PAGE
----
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Ohio State University Extension


Recent Updates

  1. Chestnut Anthracnose

    Oct 27, 2022

    Chestnut anthracnose is a disease of culinary chestnut that is found in orchards throughout the eastern United States. The disease, caused by the fungus Colletotrichum henanense, has progressively become a major economic detriment to chestnut producers. Anthracnose lesions render the nuts unsaleable. If nuts with anthracnose symptoms are not culled, they exhibit increased post-harvest molds in cold storage compared to healthy nuts.
  2. Developing Phosphorus and Potassium Recommendations for Field Crops

    Oct 18, 2022

    Land-grant university fertilizer recommendations are determined using field studies to correlate soil test levels to crop yield response.
  3. Healthy Cooking for One or Two

    Oct 17, 2022

    One does not have to be a lonely number! Whether you are a senior citizen, college student, bachelor, or bachelorette, cooking for one or two can be easy and fun. Although finding the motivation to cook for yourself can sometimes be difficult, it is well worth it. According to Public Health Nutrition Journal, researchers found that frequent cooking at home leads to consuming fewer calories both at home and when eating out when compared to those who seldom cooked (Wolfson and Bleich 2015).
  4. Shiitake Mushroom Production: Fruiting, Harvesting, and Storage

    Oct 13, 2022

    Producing shiitake mushrooms can be broken down into three specific and straightforward phases: fruiting, harvesting, and storage. This fact sheet provides insights into these three phases, providing strategies for improving your shiitake mushroom production activities.
  5. Shiitake Mushroom Production: Logs and Laying Yards

    Oct 13, 2022

    There are many factors that need to be considered when selecting logs and creating a laying yard for growing shiitake mushrooms. This fact sheet provides helpful instructions and insights into the best locations, stacking methods, moisture content, and more. Following log inoculation, the spawn run begins. This is essentially the incubation period until the fungus begins to fruit. This can take anywhere from six months to two years depending on a number of factors:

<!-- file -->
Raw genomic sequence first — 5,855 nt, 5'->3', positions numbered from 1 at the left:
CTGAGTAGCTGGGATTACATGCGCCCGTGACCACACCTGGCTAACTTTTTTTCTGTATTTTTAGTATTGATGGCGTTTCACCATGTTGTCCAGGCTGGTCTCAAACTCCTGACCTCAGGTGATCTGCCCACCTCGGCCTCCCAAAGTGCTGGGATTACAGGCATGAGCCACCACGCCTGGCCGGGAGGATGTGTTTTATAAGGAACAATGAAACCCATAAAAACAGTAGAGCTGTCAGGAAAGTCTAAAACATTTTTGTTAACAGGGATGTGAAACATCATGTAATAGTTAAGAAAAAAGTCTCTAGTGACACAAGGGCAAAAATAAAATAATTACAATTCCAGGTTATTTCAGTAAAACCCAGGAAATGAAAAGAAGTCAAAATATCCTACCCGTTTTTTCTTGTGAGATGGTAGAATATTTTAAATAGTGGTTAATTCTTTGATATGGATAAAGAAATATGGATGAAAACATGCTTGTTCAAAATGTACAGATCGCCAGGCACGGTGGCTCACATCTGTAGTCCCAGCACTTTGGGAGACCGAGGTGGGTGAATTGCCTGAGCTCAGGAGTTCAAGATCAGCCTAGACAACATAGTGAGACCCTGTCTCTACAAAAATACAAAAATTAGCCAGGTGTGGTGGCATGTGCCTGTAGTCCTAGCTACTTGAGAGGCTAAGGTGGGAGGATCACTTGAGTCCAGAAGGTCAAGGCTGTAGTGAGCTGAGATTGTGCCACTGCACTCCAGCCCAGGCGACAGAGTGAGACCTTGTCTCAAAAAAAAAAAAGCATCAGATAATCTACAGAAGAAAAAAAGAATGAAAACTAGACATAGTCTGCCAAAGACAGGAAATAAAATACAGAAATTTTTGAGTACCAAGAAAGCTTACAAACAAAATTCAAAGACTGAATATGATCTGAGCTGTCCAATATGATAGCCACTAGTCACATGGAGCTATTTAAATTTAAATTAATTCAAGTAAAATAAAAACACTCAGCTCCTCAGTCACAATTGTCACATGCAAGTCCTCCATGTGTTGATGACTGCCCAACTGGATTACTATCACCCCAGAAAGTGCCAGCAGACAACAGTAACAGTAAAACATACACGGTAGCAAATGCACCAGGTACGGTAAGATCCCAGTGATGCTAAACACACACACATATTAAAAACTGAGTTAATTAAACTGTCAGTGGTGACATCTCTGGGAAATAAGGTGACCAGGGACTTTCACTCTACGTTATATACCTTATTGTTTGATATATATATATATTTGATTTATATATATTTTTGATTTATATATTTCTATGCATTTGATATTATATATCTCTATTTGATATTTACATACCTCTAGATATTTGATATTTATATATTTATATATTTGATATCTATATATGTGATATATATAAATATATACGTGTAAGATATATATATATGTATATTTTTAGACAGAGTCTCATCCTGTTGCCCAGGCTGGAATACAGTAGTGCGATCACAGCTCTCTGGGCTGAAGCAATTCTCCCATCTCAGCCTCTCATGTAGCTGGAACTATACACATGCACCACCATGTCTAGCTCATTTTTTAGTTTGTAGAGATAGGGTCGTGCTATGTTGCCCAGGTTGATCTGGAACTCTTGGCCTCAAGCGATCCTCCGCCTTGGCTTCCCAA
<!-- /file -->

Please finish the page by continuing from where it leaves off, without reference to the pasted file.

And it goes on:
6. Shiitake Mushroom Production: Inoculating Logs with Spawn

    Oct 13, 2022

    In nature, the shiitake fungus propagates and spreads from spores produced on the gills of the mushroom. While propagating mushrooms from spores is possible, spore germination may produce unpredictable strains. A technique more often used is propagation through spawn.
  7. Forestry Terms for Ohio Forest Landowners

    Oct 11, 2022

    Private forest landowners own 85% of Ohio’s forestland. Because of this, these landowners control the future of Ohio’s forests and those forests’ contributions to not only the Ohio economy, but also wildlife habitat, water quality, and recreation.
  8. Promising Practices and Benefits of 4-H Members Saying Thank You

    Oct 6, 2022

    Saying “thank you” and showing gratitude are valuable skills to master for both youth and adults. These life skills need to be practiced and developed over time. While this document focuses on 4-H members, the concepts can be used in any situation. A written and verbal thank you should be given any time you receive a gift, donation, or help—such as a letter of recommendation or assistance with your 4-H project (Rivetto 2013).
  9. Ambrosia Coloration in Maple Trees

    Aug 31, 2022

    Maple trees are naturally found across Ohio. Their vibrant fall colors and fast growth rates make them popular in urban areas. In forests, they provide important products such as lumber and syrup, along with wildlife habitat, water quality, and aesthetics. Maple trees, however, can be attacked by beetles, tapped for maple syrup, or otherwise injured.
  10. Soil Quality Test Kit

    Mar 10, 2008

    There is a need for farmers and growers to be able to evaluate soil quality in the field to help guide sustainability of agricultural management practices. Since soil organic matter (SOM) is the most widely acknowledged core indicator of soil quality, temporal changes in small but relatively active fractions of SOM may provide an early indication of soils' functional capability in response to management practices.